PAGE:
Although walnut hulls are often the dye of choice for browns, I decided to use oak leaves and acorns in my tests, because the walnut tree is not native to Britain and walnuts may not have been widely available during the early Anglo-Saxon period. I harvested the acorns and oak leaves in early Autumn and dried the leaves before use. As oak leaves and acorns are rich in tannin, no mordant is needed.
The first photo below shows colours from oak leaves. An alum or clubmoss mordant produced slightly more yellowish colours and a tannin mordant made the colours deeper. An alkaline modifier increased the depth of these colours. Mid-grey was achieved on unmordanted fibres modified in iron and a very dark grey was achieved on tannin-mordanted fibres modified in iron.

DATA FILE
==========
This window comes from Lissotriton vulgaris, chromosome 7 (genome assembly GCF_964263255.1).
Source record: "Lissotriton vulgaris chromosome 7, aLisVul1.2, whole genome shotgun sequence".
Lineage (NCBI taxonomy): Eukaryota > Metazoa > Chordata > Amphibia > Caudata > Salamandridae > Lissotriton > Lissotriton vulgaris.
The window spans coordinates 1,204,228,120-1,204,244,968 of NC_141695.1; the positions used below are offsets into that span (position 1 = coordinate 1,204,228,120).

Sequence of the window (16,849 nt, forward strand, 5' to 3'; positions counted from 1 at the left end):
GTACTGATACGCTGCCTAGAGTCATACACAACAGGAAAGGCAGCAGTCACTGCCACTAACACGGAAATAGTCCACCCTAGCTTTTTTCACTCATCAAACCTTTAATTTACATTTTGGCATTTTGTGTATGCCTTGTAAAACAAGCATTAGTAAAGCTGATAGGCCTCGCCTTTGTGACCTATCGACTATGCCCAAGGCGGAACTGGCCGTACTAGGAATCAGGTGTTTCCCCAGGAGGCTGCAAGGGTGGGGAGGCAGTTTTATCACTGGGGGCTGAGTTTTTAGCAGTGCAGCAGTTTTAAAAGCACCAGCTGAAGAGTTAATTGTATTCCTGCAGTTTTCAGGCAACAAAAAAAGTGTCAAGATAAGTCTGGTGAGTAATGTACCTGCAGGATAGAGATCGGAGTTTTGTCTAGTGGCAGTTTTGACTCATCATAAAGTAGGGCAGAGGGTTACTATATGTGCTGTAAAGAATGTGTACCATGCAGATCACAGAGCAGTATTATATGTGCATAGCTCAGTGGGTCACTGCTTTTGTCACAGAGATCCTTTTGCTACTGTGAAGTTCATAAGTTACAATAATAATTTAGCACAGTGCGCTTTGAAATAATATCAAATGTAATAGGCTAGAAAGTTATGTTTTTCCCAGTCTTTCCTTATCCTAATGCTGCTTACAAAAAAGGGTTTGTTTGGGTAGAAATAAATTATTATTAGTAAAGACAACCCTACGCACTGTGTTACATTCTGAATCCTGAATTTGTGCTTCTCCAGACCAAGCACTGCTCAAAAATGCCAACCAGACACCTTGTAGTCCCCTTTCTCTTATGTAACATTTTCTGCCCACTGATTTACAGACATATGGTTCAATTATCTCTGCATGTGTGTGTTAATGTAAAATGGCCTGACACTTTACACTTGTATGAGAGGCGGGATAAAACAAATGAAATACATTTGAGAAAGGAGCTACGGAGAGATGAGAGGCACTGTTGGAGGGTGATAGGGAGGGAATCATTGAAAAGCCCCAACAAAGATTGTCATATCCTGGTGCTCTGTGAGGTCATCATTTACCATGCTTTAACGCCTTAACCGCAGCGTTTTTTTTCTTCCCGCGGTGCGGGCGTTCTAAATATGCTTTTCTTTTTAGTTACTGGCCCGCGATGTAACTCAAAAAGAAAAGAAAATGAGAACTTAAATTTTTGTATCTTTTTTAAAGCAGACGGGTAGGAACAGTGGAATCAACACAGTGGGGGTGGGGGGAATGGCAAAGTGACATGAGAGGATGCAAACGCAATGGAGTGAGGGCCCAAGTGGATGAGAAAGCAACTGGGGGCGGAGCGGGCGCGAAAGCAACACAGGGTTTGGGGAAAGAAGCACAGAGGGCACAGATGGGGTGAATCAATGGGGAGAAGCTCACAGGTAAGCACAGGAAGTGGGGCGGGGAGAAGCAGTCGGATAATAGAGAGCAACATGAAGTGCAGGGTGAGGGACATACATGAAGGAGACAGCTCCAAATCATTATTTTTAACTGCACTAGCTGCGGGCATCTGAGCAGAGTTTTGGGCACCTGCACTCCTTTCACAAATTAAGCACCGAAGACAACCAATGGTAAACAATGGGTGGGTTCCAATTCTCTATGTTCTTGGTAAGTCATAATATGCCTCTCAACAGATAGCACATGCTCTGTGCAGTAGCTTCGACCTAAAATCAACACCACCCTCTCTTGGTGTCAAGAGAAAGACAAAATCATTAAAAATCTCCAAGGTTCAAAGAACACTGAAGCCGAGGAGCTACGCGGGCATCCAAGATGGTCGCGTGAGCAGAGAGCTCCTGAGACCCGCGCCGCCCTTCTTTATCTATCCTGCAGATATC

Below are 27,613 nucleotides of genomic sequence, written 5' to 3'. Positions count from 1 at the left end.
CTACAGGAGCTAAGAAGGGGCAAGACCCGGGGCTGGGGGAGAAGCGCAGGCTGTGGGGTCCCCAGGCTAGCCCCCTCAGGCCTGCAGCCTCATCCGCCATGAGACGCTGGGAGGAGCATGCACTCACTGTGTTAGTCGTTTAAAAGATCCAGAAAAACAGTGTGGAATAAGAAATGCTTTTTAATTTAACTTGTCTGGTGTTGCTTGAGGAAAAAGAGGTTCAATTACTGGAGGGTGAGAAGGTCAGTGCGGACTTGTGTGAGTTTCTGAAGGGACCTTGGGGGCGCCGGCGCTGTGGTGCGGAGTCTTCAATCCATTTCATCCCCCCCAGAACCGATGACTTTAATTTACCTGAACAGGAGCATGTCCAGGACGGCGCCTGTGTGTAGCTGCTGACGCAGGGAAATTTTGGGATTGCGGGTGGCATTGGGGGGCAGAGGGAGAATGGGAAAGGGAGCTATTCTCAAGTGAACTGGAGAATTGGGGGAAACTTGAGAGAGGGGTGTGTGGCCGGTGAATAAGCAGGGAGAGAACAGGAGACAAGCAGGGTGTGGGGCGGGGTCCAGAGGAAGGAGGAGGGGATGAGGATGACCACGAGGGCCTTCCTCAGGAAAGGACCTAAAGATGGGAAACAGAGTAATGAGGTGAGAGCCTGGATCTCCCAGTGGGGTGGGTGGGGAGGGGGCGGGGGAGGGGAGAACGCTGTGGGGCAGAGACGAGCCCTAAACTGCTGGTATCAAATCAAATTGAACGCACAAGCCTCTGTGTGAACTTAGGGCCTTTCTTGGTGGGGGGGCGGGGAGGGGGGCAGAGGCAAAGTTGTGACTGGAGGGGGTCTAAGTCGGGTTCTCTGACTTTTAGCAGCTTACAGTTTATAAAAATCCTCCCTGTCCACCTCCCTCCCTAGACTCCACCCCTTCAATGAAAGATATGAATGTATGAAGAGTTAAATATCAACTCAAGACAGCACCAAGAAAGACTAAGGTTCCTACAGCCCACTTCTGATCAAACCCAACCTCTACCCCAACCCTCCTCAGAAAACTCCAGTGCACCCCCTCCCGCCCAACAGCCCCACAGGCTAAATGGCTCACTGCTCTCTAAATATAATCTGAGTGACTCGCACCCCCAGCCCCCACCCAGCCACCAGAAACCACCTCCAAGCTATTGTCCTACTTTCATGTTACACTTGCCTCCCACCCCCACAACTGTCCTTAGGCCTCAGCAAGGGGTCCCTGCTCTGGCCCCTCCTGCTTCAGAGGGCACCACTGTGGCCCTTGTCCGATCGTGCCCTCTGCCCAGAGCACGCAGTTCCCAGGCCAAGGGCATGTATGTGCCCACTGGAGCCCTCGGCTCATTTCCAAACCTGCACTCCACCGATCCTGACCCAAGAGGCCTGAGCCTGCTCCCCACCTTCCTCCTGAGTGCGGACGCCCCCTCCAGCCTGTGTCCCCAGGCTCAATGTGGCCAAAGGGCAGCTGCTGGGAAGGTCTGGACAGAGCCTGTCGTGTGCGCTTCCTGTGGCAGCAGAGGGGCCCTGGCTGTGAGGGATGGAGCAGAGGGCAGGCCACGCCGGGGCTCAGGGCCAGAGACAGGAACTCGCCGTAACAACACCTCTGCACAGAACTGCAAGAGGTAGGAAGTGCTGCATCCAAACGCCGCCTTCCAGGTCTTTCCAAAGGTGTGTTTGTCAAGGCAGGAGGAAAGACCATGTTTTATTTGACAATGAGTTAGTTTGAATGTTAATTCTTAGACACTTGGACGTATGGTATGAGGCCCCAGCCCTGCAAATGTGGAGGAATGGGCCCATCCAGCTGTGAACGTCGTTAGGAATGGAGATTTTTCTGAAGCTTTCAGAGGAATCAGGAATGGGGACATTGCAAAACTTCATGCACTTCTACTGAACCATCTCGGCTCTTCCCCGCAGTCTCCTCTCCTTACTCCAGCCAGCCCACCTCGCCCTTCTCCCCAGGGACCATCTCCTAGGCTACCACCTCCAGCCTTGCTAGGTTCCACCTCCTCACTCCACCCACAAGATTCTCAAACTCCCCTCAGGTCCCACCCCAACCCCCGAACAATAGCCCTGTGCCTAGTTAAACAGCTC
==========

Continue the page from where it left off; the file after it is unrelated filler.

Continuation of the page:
The second photo below shows colours from acorns. The comments on mordants and modifiers, made above for oak leaves, also apply to acorns. The dark grey was achieved on tannin-mordanted fibres modified in iron.